It’s fair to say that the months leading up to the official release of Star Wars Battlefront have been somewhat controversial.
It’s refreshing to see the stubbornness of the gaming community against the current trend of cynical micro-transactions, the release of unfinished content and the obligatory DLC that accompanies it. I must admit, I was as disgruntled as the next ardent Battlefront fan when some of the features of EA’s next-gen reboot were revealed. No space battles? No Galactic Conquest mode? No prequel trilogy content at all? We were all prepared to be as disappointed as Obi-Wan was when Anakin turned to the dark side and forgot how to act. However, to paraphrase a well-spoken acquaintance: “Once you start playing, you just don’t care.”
Now, this isn’t to say that Star Wars Battlefront isn’t lacking in some primary aspects. Sure, everyone would have loved to see some of the older modes rekindled and I’m not excusing that. That being said, I feel that it is only fair to critique a game at face value. Therefore, the fundamental proposition is the same as with all games: is it good? In this instance, the answer is a resounding ‘yes.’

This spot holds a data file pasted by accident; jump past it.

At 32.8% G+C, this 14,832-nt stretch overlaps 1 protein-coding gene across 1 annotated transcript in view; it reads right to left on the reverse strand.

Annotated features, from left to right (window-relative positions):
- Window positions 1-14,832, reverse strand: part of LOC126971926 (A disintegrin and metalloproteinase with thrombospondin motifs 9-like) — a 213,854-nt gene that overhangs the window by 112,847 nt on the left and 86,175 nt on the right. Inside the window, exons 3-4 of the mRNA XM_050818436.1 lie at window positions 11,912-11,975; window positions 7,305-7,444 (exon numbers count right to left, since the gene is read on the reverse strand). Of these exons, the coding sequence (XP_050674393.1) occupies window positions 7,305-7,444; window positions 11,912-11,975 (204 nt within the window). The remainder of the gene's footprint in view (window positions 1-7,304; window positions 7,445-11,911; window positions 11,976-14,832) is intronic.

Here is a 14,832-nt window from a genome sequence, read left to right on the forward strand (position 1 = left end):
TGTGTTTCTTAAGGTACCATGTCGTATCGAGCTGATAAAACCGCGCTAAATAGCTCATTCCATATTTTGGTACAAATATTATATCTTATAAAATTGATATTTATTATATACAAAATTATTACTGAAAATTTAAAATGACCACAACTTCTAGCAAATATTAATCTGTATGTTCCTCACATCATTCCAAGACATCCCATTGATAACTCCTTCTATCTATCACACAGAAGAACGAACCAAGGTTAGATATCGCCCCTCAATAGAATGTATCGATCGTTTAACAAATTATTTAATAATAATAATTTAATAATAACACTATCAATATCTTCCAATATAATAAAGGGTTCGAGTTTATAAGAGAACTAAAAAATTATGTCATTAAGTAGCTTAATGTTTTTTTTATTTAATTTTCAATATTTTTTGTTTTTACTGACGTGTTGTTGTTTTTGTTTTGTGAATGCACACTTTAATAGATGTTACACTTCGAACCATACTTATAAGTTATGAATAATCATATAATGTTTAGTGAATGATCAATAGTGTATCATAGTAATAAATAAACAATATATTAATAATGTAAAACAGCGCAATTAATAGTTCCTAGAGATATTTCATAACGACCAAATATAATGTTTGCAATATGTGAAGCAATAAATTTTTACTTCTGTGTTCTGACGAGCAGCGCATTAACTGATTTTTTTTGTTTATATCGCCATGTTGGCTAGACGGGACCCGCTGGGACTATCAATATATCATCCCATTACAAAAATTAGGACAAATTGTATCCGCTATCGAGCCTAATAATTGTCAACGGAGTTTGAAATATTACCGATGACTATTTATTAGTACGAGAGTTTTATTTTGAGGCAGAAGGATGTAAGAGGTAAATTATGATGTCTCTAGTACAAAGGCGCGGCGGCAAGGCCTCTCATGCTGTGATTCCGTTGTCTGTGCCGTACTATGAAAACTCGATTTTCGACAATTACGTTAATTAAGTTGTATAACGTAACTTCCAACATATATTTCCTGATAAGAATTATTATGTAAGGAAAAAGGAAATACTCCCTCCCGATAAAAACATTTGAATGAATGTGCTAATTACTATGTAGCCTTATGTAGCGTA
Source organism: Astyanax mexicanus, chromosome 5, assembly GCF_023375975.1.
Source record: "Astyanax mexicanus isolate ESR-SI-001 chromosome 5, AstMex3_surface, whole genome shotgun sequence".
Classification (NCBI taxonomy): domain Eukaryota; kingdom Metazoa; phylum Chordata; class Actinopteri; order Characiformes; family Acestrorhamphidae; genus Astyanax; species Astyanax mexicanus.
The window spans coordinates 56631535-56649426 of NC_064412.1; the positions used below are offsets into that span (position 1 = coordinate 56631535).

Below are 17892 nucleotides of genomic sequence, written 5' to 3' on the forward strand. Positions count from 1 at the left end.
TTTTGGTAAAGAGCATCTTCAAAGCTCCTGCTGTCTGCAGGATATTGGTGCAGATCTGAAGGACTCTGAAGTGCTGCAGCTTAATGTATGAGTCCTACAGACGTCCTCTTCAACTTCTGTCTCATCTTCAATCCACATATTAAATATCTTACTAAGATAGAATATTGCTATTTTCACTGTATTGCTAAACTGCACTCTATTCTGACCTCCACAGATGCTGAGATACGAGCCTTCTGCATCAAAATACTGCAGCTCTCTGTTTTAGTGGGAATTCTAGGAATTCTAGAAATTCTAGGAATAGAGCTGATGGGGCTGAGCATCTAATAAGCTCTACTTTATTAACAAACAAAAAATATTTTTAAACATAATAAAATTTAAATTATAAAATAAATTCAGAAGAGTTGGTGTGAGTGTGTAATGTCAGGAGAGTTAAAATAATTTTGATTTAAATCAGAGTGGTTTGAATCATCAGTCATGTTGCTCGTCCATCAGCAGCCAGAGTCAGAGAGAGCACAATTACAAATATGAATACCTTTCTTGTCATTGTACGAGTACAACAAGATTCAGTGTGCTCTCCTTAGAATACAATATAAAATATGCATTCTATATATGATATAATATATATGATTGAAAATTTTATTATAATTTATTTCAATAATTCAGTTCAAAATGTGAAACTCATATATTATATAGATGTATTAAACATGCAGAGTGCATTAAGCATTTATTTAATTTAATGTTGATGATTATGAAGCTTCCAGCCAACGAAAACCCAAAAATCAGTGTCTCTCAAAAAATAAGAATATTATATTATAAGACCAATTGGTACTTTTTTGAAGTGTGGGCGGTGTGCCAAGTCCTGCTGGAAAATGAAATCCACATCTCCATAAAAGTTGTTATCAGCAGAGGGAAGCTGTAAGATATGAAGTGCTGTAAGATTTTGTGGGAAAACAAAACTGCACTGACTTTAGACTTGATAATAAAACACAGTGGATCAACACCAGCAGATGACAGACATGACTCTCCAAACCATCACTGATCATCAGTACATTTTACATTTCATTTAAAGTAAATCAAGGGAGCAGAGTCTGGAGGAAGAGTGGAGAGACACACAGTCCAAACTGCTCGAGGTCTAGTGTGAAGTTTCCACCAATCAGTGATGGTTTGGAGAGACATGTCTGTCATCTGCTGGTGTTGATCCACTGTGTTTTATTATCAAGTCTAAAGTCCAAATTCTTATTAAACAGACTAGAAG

After lengthy persuasion on my brother’s part, I finally conceded and downloaded the 10 hour free trial of Battlefront via the EA Access Hub. With heavily tinted glasses of sincere cynicism, I loaded up the game, eager to discredit it at every opportunity. Before I could think, John Williams’ legendary score hit me like a careering tauntaun. I was whisked away to a simple tutorial mode on the planet Hoth, a straightforward affair which taught me to run, jump and shoot at targets. Never has a tutorial section been so thrilling. The deep blue of Hoth’s crisp horizon, the dazzling shimmer of sunlight reflecting off the well-trodden snow, the garbled robotic chatter of imperial probe droids, and just like that, the comforting familiarity of the Star Wars universe had enthralled me.